Looking to the past can teach us a great deal about the future. Check out these 8 Life Lessons Learned from the Great Depression and see if you need to apply any of them to your own modern life!
Lessons Learned from the Great Depression
I was originally going to share money-saving tips from the Great Depression, but when I mentioned that to my 90-year-old grandpa he laughed and said, “What money?”, so I switched gears and have come up with something a little bit different that I really think you will enjoy just as much.
But first, if old-fashioned money saving tips interest you, then you will want to check out 7 Frugal Cooking Tips from the Great Depression and if you’re still interested in learning about old time money saving tips, then you can check out my post 30 Old Fashioned Frugal Tips from Grandma or scroll my Frugal Living archives for tons of related content.
As mentioned earlier, I sat down with my grandpa to discuss life during the Great Depression. He was number three of nine children and grew up on an 80 acre farm in Arkansas. He told me that life was full of hard work, but also strong community.
He said that people were closer than they are today. I think that is probably true since hard times tend to bring people closer together out of necessity and they didn’t have as much technology to isolate themselves like we do today.
Anyway, A strong community is a great thing and so I wondered what other positive qualities people had to have in order to survive and maybe even thrive during the Great Depression. So here is a list that I came up with of Lessons Learned from the Great Depression. I hope this post inspires you to think about how you can apply these lessons to your own life.
Frugality is simply not letting yourself spend that which is not necessary. Obviously, during the depression money was scarce so frugality was the only option, but having this quality probably helped people get through the hard times with a grateful heart.
If more people adopted this quality in their lives today then they would be a lot better off and you can bet that teaching frugality to the next generation would save them from a world of bad financial decisions. If you need some frugal living inspiration in your life, be sure to check out the links below that are chocked full of frugal tips and tricks.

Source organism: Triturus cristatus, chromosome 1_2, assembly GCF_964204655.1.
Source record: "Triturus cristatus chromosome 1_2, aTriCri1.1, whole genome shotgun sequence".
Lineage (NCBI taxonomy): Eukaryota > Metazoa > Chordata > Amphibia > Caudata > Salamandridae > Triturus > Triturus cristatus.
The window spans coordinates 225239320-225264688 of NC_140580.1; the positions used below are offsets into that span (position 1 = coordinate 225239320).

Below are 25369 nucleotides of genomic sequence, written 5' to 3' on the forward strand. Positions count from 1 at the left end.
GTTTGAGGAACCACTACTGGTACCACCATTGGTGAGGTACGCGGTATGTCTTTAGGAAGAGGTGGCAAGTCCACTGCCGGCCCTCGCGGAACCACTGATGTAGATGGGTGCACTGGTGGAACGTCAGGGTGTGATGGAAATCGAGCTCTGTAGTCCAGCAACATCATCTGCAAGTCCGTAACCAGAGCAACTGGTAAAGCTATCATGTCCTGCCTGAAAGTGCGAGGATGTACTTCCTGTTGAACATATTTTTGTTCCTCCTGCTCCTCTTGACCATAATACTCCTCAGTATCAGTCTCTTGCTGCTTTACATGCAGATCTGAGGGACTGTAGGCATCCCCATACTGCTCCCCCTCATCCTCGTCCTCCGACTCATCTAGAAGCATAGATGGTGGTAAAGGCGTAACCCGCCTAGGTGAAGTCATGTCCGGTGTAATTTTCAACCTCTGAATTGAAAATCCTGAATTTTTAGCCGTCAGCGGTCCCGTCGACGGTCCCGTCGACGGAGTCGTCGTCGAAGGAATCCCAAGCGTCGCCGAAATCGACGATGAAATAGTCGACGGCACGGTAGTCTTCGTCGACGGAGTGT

Resourcefulness is the wise use of the material possessions that we have been given, even that which others may overlook. You can bet that everyone was resourceful during the depression because they knew that their resources were limited. This character quality would be a breath of fresh air in our throw away society today. Check out the links below for more tips on how to be more resourceful.
Industriousness is having a firmness of purpose with constant diligence and attention. Basically, a person who is industrious lives with a purpose in mind and sets his mind to accomplish it. It’s a person who is almost always busy learning, creating or working on something. This was of great importance during the depression because it took a lot of energy and industriousness just to survive.
Endurance means having the strength and focus to keep pushing forward. This was a crucial quality to have during the depression. People didn’t know when things would get better, but they probably tried their best to push forward toward what the future might bring. There is a lot to be said about someone who keeps working day after day and doesn’t give up easily.
When creativity and resourcefulness come together great things happen. Knowing how to fill a need with minimal resources takes great creativity and I think people were probably forced to practice this skill during the Great Depression. This is a skill that the current generation is lacking because we have everything we need all the time and I feel that it is a great disadvantage to us. After all, necessity is the mother of invention. I believe we were made to create more than we consume. Check out my post 20 Ideas to Produce More and Consume Less for more inspiration.
When someone is determined you had better watch out because they will probably reach their goals with great gusto! I can’t imagine how parents during the depression were probably determined to feed their families and keep their homes full of hope instead of despair. This was probably a hard quality to maintain, but the ones that tried to practice it were blessed in the long run. Have you been determined to do something hard lately?
When hard times come, things are bound to change and those who embrace the change will flourish. Flexibility was probably key during the depression because husbands were out trying to find work and didn’t know where they would end up. I think being willing to try something new when you need to is a key survival skill that many people used during the Great Depression.
Being grateful and content is probably one of the most important keys to happiness during the depression. Those who focused on what they had and how blessed they were probably had more opportunities come to them than those who complained and moped around because they didn’t have something. Again, maintaining this quality was probably a struggle, but worth it in the end!
The Great Depression was a time of need and scarcity, but I believe many families flourished because they worked hard and were grateful for what they had and didn’t focus on material possessions. People didn’t have much in the way of material things, but they had things that money couldn’t buy like peace, love and joy.
Thinking about the Great Depression makes you realize that the most important things in life are not money or material possessions, but relationships and memories. How much are we missing out on today because we are so distracted by our possessions? Let me know what you think in the comment section below!